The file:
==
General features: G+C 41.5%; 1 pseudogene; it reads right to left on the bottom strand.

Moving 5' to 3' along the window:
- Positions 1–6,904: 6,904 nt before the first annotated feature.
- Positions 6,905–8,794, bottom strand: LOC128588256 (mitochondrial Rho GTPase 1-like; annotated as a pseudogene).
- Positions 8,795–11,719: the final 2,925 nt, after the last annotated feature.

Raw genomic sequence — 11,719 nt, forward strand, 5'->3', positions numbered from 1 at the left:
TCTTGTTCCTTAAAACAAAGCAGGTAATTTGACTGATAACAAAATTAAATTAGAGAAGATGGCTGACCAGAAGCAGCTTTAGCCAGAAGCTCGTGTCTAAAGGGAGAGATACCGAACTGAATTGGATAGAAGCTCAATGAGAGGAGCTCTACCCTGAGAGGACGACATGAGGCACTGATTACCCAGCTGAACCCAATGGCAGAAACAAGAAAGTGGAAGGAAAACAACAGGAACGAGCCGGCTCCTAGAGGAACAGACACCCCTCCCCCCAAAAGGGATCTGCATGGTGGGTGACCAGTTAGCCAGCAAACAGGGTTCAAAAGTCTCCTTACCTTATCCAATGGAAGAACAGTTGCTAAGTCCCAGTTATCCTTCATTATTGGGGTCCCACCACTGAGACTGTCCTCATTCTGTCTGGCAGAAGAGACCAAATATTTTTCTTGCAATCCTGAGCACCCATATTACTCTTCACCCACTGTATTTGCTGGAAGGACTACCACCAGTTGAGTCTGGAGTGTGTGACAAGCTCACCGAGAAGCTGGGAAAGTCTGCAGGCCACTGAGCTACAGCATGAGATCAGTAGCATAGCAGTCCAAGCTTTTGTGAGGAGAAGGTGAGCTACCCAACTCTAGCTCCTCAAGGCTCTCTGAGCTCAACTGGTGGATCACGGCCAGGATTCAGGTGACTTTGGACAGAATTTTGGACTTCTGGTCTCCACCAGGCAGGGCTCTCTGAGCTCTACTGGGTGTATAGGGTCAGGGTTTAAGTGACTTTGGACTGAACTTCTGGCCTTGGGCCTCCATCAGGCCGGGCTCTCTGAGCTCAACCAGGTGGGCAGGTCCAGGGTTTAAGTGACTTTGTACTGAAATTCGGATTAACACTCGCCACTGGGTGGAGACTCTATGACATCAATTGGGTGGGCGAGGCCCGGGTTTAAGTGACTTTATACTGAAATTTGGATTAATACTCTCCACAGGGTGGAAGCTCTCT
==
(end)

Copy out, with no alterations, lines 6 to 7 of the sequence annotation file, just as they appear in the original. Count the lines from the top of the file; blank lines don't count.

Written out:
Raw genomic sequence — 11,719 nt, forward strand, 5'->3', positions numbered from 1 at the left:
TCTTGTTCCTTAAAACAAAGCAGGTAATTTGACTGATAACAAAATTAAATTAGAGAAGATGGCTGACCAGAAGCAGCTTTAGCCAGAAGCTCGTGTCTAAAGGGAGAGATACCGAACTGAATTGGATAGAAGCTCAATGAGAGGAGCTCTACCCTGAGAGGACGACATGAGGCACTGATTACCCAGCTGAACCCAATGGCAGAAACAAGAAAGTGGAAGGAAAACAACAGGAACGAGCCGGCTCCTAGAGGAACAGACACCCCTCCCCCCAAAAGGGATCTGCATGGTGGGTGACCAGTTAGCCAGCAAACAGGGTTCAAAAGTCTCCTTACCTTATCCAATGGAAGAACAGTTGCTAAGTCCCAGTTATCCTTCATTATTGGGGTCCCACCACTGAGACTGTCCTCATTCTGTCTGGCAGAAGAGACCAAATATTTTTCTTGCAATCCTGAGCACCCATATTACTCTTCACCCACTGTATTTGCTGGAAGGACTACCACCAGTTGAGTCTGGAGTGTGTGACAAGCTCACCGAGAAGCTGGGAAAGTCTGCAGGCCACTGAGCTACAGCATGAGATCAGTAGCATAGCAGTCCAAGCTTTTGTGAGGAGAAGGTGAGCTACCCAACTCTAGCTCCTCAAGGCTCTCTGAGCTCAACTGGTGGATCACGGCCAGGATTCAGGTGACTTTGGACAGAATTTTGGACTTCTGGTCTCCACCAGGCAGGGCTCTCTGAGCTCTACTGGGTGTATAGGGTCAGGGTTTAAGTGACTTTGGACTGAACTTCTGGCCTTGGGCCTCCATCAGGCCGGGCTCTCTGAGCTCAACCAGGTGGGCAGGTCCAGGGTTTAAGTGACTTTGTACTGAAATTCGGATTAACACTCGCCACTGGGTGGAGACTCTATGACATCAATTGGGTGGGCGAGGCCCGGGTTTAAGTGACTTTATACTGAAATTTGGATTAATACTCTCCACAGGGTGGAAGCTCTCT